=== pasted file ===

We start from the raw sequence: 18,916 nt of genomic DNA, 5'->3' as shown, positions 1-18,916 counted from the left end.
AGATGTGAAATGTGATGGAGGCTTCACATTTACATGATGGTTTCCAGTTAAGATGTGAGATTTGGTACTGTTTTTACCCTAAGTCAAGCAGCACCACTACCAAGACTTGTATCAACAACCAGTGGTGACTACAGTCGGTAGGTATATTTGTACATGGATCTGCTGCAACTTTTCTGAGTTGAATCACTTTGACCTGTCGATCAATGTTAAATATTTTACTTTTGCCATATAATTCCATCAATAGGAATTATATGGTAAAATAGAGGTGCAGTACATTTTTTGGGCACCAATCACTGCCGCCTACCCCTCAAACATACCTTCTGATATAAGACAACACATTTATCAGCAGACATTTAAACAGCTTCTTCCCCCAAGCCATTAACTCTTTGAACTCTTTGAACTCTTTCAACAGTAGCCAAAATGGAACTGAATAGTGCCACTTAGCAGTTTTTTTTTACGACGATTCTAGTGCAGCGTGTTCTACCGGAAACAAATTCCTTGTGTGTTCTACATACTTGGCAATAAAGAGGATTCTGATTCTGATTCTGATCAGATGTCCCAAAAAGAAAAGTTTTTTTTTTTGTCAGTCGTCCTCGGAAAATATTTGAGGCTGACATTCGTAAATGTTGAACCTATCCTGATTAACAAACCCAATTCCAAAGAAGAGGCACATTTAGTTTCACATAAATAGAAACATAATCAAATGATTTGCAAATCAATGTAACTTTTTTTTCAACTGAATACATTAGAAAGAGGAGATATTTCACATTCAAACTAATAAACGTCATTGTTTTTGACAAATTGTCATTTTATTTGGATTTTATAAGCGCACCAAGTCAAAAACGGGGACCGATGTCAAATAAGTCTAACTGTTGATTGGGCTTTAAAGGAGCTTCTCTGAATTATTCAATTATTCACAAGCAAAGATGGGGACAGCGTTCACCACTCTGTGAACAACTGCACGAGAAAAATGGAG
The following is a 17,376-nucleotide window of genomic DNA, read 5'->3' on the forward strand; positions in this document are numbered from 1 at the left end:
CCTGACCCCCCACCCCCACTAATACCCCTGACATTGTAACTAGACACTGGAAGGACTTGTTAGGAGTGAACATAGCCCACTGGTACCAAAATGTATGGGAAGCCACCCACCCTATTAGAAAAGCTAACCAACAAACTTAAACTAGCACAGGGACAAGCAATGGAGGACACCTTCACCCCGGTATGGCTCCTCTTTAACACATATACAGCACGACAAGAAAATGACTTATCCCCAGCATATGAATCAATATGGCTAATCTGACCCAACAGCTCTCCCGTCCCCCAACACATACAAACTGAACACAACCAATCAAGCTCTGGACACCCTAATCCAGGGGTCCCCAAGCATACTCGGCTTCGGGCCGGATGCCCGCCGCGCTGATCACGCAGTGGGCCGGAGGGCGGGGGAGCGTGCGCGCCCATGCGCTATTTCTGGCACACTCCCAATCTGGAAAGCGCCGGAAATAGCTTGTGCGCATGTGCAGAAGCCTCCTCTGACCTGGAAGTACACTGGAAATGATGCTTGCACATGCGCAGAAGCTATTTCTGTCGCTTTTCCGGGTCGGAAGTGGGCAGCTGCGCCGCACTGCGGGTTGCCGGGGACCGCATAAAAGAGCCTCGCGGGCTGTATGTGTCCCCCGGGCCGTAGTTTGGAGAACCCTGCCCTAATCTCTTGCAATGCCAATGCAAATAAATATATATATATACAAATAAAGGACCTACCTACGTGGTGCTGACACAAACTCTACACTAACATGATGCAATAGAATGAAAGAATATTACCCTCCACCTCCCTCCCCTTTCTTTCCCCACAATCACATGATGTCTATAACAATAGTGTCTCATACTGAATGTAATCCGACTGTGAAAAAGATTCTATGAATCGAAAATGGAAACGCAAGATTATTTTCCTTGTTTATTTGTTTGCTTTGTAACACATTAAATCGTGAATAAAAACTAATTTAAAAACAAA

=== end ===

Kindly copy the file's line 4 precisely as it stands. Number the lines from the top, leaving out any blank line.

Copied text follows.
CCTGACCCCCCACCCCCACTAATACCCCTGACATTGTAACTAGACACTGGAAGGACTTGTTAGGAGTGAACATAGCCCACTGGTACCAAAATGTATGGGAAGCCACCCACCCTATTAGAAAAGCTAACCAACAAACTTAAACTAGCACAGGGACAAGCAATGGAGGACACCTTCACCCCGGTATGGCTCCTCTTTAACACATATACAGCACGACAAGAAAATGACTTATCCCCAGCATATGAATCAATATGGCTAATCTGACCCAACAGCTCTCCCGTCCCCCAACACATACAAACTGAACACAACCAATCAAGCTCTGGACACCCTAATCCAGGGGTCCCCAAGCATACTCGGCTTCGGGCCGGATGCCCGCCGCGCTGATCACGCAGTGGGCCGGAGGGCGGGGGAGCGTGCGCGCCCATGCGCTATTTCTGGCACACTCCCAATCTGGAAAGCGCCGGAAATAGCTTGTGCGCATGTGCAGAAGCCTCCTCTGACCTGGAAGTACACTGGAAATGATGCTTGCACATGCGCAGAAGCTATTTCTGTCGCTTTTCCGGGTCGGAAGTGGGCAGCTGCGCCGCACTGCGGGTTGCCGGGGACCGCATAAAAGAGCCTCGCGGGCTGTATGTGTCCCCCGGGCCGTAGTTTGGAGAACCCTGCCCTAATCTCTTGCAATGCCAATGCAAATAAATATATATATATACAAATAAAGGACCTACCTACGTGGTGCTGACACAAACTCTACACTAACATGATGCAATAGAATGAAAGAATATTACCCTCCACCTCCCTCCCCTTTCTTTCCCCACAATCACATGATGTCTATAACAATAGTGTCTCATACTGAATGTAATCCGACTGTGAAAAAGATTCTATGAATCGAAAATGGAAACGCAAGATTATTTTCCTTGTTTATTTGTTTGCTTTGTAACACATTAAATCGTGAATAAAAACTAATTTAAAAACAAA